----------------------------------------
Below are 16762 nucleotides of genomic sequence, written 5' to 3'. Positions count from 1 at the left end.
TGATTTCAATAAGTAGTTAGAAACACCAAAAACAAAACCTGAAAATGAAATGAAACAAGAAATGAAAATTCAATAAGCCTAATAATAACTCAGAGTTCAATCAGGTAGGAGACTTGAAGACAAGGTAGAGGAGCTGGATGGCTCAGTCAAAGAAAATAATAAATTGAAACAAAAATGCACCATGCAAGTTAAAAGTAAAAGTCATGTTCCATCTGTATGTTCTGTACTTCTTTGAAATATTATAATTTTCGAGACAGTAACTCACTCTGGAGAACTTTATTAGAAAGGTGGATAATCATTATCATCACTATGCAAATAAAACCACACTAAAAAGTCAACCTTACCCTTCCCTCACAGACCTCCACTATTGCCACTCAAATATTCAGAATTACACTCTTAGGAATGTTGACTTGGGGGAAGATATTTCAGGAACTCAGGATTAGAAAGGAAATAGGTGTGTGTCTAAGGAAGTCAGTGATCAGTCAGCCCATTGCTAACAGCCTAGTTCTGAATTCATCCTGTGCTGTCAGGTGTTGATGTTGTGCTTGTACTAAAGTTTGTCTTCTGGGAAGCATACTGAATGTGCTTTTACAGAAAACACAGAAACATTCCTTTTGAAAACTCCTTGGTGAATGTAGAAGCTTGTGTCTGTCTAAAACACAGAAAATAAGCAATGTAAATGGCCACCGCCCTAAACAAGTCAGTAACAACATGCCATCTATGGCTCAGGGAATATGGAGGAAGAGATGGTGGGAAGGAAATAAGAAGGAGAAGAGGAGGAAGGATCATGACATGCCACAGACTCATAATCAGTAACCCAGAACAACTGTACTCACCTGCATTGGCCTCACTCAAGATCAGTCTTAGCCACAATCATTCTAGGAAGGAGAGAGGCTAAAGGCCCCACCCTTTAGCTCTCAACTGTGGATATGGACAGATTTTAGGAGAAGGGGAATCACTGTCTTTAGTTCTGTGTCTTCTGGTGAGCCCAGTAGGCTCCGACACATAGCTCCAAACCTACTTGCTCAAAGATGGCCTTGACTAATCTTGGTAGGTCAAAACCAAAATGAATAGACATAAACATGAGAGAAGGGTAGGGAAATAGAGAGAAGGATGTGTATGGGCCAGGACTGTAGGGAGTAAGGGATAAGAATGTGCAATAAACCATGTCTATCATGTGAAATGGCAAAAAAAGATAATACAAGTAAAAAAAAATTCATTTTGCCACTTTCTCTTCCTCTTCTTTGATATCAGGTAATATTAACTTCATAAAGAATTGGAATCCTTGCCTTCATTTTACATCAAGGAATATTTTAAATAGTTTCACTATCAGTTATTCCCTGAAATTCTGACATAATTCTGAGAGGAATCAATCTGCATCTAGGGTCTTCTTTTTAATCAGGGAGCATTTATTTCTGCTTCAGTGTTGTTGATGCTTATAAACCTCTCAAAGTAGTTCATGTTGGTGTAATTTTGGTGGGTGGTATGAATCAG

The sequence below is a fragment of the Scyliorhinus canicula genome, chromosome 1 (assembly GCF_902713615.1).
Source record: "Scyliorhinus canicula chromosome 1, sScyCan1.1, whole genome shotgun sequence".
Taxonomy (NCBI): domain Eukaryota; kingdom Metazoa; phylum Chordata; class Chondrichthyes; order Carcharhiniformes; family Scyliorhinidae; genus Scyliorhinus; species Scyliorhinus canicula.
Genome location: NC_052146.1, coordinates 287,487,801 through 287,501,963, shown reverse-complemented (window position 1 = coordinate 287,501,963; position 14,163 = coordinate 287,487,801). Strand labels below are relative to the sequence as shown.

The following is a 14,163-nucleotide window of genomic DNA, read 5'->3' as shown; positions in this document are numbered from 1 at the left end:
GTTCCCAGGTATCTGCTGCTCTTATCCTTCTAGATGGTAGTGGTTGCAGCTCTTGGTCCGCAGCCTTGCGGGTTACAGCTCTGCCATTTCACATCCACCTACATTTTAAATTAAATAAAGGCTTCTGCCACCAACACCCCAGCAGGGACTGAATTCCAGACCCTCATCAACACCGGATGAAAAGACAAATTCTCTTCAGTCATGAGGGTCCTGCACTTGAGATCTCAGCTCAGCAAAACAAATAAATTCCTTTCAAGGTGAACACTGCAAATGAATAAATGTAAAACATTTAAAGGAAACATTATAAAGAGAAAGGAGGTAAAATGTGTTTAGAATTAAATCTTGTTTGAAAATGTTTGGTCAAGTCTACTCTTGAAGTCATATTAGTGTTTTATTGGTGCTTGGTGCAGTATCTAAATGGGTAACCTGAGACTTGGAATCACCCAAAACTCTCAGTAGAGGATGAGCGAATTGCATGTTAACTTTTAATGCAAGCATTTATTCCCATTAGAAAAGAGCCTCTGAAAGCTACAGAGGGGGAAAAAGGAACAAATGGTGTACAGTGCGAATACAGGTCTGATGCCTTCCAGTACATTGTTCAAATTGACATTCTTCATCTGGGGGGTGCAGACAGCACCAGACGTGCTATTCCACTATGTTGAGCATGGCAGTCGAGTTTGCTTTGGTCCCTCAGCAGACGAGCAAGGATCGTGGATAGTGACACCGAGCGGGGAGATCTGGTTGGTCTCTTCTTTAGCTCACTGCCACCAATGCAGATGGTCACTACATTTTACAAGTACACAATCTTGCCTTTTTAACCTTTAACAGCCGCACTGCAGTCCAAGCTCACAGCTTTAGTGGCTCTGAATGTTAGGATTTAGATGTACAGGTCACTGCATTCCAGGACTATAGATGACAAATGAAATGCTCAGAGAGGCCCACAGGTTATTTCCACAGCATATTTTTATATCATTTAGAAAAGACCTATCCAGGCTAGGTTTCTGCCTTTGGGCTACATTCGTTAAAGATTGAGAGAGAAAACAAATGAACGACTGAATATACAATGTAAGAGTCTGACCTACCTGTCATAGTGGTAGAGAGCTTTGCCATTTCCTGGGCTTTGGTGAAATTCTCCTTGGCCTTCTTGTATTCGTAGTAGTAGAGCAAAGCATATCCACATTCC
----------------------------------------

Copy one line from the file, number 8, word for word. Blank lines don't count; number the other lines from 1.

GTTCCCAGGTATCTGCTGCTCTTATCCTTCTAGATGGTAGTGGTTGCAGCTCTTGGTCCGCAGCCTTGCGGGTTACAGCTCTGCCATTTCACATCCACCTACATTTTAAATTAAATAAAGGCTTCTGCCACCAACACCCCAGCAGGGACTGAATTCCAGACCCTCATCAACACCGGATGAAAAGACAAATTCTCTTCAGTCATGAGGGTCCTGCACTTGAGATCTCAGCTCAGCAAAACAAATAAATTCCTTTCAAGGTGAACACTGCAAATGAATAAATGTAAAACATTTAAAGGAAACATTATAAAGAGAAAGGAGGTAAAATGTGTTTAGAATTAAATCTTGTTTGAAAATGTTTGGTCAAGTCTACTCTTGAAGTCATATTAGTGTTTTATTGGTGCTTGGTGCAGTATCTAAATGGGTAACCTGAGACTTGGAATCACCCAAAACTCTCAGTAGAGGATGAGCGAATTGCATGTTAACTTTTAATGCAAGCATTTATTCCCATTAGAAAAGAGCCTCTGAAAGCTACAGAGGGGGAAAAAGGAACAAATGGTGTACAGTGCGAATACAGGTCTGATGCCTTCCAGTACATTGTTCAAATTGACATTCTTCATCTGGGGGGTGCAGACAGCACCAGACGTGCTATTCCACTATGTTGAGCATGGCAGTCGAGTTTGCTTTGGTCCCTCAGCAGACGAGCAAGGATCGTGGATAGTGACACCGAGCGGGGAGATCTGGTTGGTCTCTTCTTTAGCTCACTGCCACCAATGCAGATGGTCACTACATTTTACAAGTACACAATCTTGCCTTTTTAACCTTTAACAGCCGCACTGCAGTCCAAGCTCACAGCTTTAGTGGCTCTGAATGTTAGGATTTAGATGTACAGGTCACTGCATTCCAGGACTATAGATGACAAATGAAATGCTCAGAGAGGCCCACAGGTTATTTCCACAGCATATTTTTATATCATTTAGAAAAGACCTATCCAGGCTAGGTTTCTGCCTTTGGGCTACATTCGTTAAAGATTGAGAGAGAAAACAAATGAACGACTGAATATACAATGTAAGAGTCTGACCTACCTGTCATAGTGGTAGAGAGCTTTGCCATTTCCTGGGCTTTGGTGAAATTCTCCTTGGCCTTCTTGTATTCGTAGTAGTAGAGCAAAGCATATCCACATTCC